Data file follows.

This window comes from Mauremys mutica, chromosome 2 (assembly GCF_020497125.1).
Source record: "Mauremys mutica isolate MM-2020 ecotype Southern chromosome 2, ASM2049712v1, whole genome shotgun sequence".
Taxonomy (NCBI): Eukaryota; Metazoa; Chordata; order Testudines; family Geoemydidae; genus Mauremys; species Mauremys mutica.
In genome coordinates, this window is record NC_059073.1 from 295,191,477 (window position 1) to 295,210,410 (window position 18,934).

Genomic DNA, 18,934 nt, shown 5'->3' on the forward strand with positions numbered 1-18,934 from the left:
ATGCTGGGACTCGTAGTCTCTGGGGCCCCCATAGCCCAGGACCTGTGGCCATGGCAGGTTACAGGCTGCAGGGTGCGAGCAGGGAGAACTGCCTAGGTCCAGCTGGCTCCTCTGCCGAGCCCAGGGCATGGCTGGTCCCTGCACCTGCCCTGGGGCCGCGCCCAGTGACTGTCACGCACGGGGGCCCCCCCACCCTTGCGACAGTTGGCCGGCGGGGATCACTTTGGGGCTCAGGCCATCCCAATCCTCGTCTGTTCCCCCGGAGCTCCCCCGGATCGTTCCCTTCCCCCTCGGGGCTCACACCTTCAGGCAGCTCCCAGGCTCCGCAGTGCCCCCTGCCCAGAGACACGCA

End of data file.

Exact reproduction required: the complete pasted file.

This window comes from Mauremys mutica, chromosome 2 (assembly GCF_020497125.1).
Source record: "Mauremys mutica isolate MM-2020 ecotype Southern chromosome 2, ASM2049712v1, whole genome shotgun sequence".
Taxonomy (NCBI): Eukaryota; Metazoa; Chordata; order Testudines; family Geoemydidae; genus Mauremys; species Mauremys mutica.
In genome coordinates, this window is record NC_059073.1 from 295,191,477 (window position 1) to 295,210,410 (window position 18,934).

Genomic DNA, 18,934 nt, shown 5'->3' on the forward strand with positions numbered 1-18,934 from the left:
ATGCTGGGACTCGTAGTCTCTGGGGCCCCCATAGCCCAGGACCTGTGGCCATGGCAGGTTACAGGCTGCAGGGTGCGAGCAGGGAGAACTGCCTAGGTCCAGCTGGCTCCTCTGCCGAGCCCAGGGCATGGCTGGTCCCTGCACCTGCCCTGGGGCCGCGCCCAGTGACTGTCACGCACGGGGGCCCCCCCACCCTTGCGACAGTTGGCCGGCGGGGATCACTTTGGGGCTCAGGCCATCCCAATCCTCGTCTGTTCCCCCGGAGCTCCCCCGGATCGTTCCCTTCCCCCTCGGGGCTCACACCTTCAGGCAGCTCCCAGGCTCCGCAGTGCCCCCTGCCCAGAGACACGCA